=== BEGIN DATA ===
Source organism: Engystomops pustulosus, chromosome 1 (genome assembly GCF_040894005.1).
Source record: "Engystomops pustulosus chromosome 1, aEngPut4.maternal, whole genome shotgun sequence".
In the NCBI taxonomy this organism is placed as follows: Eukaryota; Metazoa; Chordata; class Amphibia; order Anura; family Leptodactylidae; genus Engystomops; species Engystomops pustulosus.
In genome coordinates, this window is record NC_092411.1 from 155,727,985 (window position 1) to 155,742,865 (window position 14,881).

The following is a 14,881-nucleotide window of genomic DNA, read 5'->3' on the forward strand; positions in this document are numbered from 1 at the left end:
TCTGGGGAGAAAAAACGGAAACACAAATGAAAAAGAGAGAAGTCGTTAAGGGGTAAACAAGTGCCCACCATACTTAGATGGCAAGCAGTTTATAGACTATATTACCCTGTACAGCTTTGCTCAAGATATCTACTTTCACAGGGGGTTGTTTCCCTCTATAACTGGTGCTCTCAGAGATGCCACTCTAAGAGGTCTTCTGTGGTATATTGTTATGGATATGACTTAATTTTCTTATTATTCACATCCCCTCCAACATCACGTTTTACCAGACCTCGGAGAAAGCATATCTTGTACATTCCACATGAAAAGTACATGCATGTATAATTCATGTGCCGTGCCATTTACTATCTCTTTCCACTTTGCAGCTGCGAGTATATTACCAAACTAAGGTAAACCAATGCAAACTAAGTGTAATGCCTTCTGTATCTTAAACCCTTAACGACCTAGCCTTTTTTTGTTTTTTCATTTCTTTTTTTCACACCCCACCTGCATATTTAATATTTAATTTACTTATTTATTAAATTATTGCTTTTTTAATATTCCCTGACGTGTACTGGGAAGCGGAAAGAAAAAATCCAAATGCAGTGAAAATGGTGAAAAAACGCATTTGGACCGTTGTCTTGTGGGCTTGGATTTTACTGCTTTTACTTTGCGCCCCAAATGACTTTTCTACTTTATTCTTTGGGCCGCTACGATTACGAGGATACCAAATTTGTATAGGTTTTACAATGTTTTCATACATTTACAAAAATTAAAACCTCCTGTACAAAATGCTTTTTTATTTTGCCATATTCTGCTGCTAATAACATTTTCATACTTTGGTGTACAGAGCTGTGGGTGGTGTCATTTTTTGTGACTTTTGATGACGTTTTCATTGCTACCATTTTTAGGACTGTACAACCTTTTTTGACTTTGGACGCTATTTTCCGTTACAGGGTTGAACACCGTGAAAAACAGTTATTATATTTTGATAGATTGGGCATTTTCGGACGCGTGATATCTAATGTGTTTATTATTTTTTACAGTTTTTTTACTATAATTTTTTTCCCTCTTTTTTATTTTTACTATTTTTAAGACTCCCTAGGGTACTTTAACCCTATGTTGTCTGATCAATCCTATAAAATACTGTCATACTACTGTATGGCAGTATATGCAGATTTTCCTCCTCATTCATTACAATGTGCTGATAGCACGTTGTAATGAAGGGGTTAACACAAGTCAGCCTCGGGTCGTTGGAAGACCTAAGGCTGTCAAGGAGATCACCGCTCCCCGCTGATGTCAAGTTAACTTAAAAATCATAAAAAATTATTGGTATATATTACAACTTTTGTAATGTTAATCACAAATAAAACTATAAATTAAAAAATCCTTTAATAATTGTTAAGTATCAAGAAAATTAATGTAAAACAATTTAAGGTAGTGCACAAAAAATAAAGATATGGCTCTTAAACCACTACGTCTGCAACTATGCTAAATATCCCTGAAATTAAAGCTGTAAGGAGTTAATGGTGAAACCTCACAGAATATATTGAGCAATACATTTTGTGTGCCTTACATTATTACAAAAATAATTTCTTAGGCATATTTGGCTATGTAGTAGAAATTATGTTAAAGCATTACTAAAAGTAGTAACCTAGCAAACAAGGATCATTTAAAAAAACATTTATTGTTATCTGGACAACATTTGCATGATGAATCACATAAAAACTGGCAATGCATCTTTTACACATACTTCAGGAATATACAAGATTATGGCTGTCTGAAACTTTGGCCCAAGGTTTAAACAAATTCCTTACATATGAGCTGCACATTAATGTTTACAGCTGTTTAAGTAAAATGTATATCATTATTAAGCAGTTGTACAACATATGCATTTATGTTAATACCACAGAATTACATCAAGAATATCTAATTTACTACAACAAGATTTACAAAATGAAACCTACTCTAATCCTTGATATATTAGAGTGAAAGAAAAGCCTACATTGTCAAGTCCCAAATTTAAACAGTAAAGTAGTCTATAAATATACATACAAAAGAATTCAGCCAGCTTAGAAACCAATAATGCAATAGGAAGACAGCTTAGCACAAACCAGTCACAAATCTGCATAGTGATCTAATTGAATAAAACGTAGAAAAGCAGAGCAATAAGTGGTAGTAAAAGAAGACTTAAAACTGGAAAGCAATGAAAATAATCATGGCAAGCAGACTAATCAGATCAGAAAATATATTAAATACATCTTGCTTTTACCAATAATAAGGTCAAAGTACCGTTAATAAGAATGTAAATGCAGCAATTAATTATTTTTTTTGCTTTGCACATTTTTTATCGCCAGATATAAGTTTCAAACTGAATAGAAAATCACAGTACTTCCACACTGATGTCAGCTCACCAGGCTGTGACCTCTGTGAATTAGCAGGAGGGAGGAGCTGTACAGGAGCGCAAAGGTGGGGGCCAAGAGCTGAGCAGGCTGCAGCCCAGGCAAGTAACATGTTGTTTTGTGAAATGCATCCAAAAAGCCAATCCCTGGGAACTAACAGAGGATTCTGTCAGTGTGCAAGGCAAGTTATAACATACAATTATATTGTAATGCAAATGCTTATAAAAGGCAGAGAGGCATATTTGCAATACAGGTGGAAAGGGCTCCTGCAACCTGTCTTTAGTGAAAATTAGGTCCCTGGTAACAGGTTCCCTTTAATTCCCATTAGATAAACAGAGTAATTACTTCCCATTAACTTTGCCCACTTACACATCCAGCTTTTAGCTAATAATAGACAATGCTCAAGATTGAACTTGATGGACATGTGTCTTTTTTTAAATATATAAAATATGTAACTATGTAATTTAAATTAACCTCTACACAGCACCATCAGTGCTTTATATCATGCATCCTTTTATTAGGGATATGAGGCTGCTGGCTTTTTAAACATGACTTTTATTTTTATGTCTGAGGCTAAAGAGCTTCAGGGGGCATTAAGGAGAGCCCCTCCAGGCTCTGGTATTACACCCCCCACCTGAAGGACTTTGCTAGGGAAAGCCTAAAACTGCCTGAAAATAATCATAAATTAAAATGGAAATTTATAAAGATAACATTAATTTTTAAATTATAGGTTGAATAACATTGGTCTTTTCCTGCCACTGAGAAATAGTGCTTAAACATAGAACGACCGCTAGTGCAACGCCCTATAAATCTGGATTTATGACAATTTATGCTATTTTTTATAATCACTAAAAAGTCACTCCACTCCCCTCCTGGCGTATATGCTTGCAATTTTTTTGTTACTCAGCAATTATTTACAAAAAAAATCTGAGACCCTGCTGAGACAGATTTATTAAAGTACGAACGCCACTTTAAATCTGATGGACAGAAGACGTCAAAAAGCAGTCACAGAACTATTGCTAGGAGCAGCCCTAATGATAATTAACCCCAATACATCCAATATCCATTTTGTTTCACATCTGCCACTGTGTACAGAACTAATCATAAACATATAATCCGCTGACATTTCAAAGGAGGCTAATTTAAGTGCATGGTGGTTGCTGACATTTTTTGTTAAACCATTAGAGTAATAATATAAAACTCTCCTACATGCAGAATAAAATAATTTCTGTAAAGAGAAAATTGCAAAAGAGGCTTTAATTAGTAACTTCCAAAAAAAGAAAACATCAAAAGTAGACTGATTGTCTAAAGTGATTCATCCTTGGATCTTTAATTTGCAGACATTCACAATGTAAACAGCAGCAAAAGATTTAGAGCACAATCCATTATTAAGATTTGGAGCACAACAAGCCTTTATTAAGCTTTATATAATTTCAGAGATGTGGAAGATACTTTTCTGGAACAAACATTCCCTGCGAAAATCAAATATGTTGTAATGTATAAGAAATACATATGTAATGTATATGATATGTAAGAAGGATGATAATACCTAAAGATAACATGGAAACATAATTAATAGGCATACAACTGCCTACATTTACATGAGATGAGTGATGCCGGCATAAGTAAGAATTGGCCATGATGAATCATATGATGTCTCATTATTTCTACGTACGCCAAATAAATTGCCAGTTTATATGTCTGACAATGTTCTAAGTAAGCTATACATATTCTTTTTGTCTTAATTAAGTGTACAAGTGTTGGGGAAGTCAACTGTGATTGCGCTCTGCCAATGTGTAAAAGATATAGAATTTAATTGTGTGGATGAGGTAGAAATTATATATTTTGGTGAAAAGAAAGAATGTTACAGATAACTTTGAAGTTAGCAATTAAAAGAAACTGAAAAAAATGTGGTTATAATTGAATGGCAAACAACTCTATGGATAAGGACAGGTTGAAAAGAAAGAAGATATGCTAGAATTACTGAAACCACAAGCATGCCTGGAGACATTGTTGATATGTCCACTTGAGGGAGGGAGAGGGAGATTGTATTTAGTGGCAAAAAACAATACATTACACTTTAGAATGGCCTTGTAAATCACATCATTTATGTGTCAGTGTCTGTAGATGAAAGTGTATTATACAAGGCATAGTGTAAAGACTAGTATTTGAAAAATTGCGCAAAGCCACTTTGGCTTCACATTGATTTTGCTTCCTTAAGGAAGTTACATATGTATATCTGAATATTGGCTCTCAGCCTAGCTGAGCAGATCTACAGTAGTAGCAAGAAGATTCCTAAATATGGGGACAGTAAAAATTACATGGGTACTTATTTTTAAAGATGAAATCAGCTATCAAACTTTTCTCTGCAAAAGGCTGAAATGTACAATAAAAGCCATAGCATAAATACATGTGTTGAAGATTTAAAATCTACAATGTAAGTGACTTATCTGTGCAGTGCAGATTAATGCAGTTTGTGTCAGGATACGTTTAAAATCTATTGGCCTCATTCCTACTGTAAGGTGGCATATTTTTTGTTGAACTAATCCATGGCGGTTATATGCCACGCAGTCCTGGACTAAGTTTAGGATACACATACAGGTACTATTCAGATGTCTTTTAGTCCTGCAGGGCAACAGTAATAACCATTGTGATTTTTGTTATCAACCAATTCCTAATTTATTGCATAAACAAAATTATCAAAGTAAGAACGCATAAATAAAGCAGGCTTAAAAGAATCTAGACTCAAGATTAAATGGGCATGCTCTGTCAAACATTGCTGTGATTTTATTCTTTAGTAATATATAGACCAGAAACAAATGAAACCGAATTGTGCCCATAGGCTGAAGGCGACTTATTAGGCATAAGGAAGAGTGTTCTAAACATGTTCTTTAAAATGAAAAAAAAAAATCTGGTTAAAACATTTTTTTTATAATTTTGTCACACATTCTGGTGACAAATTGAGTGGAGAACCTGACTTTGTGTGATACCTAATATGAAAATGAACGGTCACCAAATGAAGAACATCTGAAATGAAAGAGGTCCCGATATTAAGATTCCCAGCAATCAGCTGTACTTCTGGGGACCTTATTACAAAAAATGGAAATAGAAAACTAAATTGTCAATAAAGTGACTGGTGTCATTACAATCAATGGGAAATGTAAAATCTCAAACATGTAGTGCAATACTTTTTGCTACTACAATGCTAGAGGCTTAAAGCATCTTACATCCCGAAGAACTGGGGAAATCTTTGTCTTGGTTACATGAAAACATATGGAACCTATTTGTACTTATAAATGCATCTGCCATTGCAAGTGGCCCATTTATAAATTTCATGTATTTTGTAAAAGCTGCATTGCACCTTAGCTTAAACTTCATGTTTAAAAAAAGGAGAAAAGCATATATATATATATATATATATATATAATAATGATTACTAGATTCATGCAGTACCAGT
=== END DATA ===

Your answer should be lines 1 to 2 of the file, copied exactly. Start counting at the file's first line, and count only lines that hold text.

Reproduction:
Source organism: Engystomops pustulosus, chromosome 1 (genome assembly GCF_040894005.1).
Source record: "Engystomops pustulosus chromosome 1, aEngPut4.maternal, whole genome shotgun sequence".